Saint Patrick was a 5th-century Romano-British Christian missionary and bishop in Ireland. Much of what is known about Saint Patrick comes from the Declaration, allegedly written by Patrick himself. It is believed that he was born in the fourth century into a wealthy family. His father was a deacon, and his grandfather was a priest in the Christian church. According to the Declaration, at the age of sixteen, he was kidnapped by Irish raiders and taken as a slave to Gaelic Ireland, where he spent six years there working as a shepherd during this time, he “found God.” The Declaration says that God told Patrick to flee to the coast, where a ship would be waiting to take him home. After making his way home, Patrick went on to become a priest.

According to tradition, Patrick returned to Ireland to convert the pagan Irish to Christianity. The Declaration says that he spent many years evangelizing in the northern half of Ireland and converted “thousands.” Patrick’s efforts against the druids were eventually turned into an allegory in which he drove “snakes” out of Ireland, even though snakes were not known to inhabit the region.

Tradition holds that he died on 17 March and was buried at Downpatrick. Over the following centuries, many legends grew up around Patrick, and he became Ireland’s foremost saint.

According to legend, Saint Patrick used the three-leaved shamrock to explain the Holy Trinity to Irish pagans.

Today’s Saint Patrick’s Day celebrations have been greatly influenced by those developed among the Irish diaspora, especially in North America. Until the late 20th century, Saint Patrick’s Day was often a bigger celebration among the diaspora than in Ireland.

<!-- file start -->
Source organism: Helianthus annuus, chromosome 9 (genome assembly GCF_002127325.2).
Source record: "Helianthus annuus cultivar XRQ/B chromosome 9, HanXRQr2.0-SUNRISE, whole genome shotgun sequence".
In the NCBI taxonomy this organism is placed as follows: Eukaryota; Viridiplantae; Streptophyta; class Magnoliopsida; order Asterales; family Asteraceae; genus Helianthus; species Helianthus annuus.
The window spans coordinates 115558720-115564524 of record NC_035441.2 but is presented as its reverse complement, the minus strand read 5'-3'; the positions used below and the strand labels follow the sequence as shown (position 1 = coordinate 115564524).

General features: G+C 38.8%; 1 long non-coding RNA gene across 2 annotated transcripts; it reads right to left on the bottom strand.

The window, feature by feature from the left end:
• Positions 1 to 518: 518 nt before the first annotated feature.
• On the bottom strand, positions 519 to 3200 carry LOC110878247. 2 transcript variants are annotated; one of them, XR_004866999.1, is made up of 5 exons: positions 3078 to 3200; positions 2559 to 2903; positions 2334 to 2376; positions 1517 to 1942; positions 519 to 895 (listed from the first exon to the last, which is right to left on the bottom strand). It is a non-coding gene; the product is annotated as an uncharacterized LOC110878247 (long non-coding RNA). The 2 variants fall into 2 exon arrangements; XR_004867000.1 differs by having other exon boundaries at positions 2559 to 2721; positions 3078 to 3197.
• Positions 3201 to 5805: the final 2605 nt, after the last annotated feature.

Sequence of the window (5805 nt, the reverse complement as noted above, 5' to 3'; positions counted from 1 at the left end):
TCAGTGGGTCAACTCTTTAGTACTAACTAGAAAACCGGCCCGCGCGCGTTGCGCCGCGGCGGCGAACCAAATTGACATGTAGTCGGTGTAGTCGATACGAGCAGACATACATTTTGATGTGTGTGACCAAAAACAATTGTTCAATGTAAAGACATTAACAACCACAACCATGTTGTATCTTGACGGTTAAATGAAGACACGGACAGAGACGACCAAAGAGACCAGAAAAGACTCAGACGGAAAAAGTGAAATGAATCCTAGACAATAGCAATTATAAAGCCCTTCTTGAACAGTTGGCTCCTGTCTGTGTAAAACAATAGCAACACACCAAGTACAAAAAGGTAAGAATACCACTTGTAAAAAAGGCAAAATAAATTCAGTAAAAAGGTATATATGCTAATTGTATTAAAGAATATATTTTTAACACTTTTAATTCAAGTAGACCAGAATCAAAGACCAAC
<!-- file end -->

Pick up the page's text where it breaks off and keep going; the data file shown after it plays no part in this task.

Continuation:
Celebrations generally involve public parades and festivals, Irish traditional music sessions, and green attire or shamrocks. There are also formal gatherings such as banquets and dances, although these were more common in the past. Saint Patrick’s Day parades began in North America in the 18th century but did not spread to Ireland until the 20th century. The participants generally include marching bands, the military, fire brigades, cultural organizations, charitable organizations, voluntary associations, youth groups, fraternities, etc. However, over time, many of the parades have become more akin to a carnival. More effort is made to use the Irish language, especially in Ireland, where the week of Saint Patrick’s Day is “Irish language week.”

Wearing of green

On Saint Patrick’s Day, it is customary to wear shamrocks, green clothing, or green accessories. Saint Patrick is said to have used the shamrock, a three-leaved plant, to explain the Holy Trinity to the pagan Irish. This story first appears in writing in 1726, though it may be older. In pagan Ireland, three was a significant number, and the Irish had many triple deities, which may have aided St Patrick in his evangelization efforts. Patricia Monaghan says there is no evidence that the shamrock was sacred to the pagan Irish.

The color green was further associated with Ireland when the Irish Catholic Confederation used the green harp flag.  Green ribbons and shamrocks have been worn on St Patrick’s Day since at least the 1680s.[ The Friendly Brothers of St Patrick, an Irish fraternity founded in about 1750, adopted green as its color. However, when the Order of St. Patrick—an Anglo-Irish chivalric order—was founded in 1783, it adopted blue as its color, which led to blue being associated with St Patrick. During the 1790s, green became associated with Irish nationalism due to its use by the United Irishmen.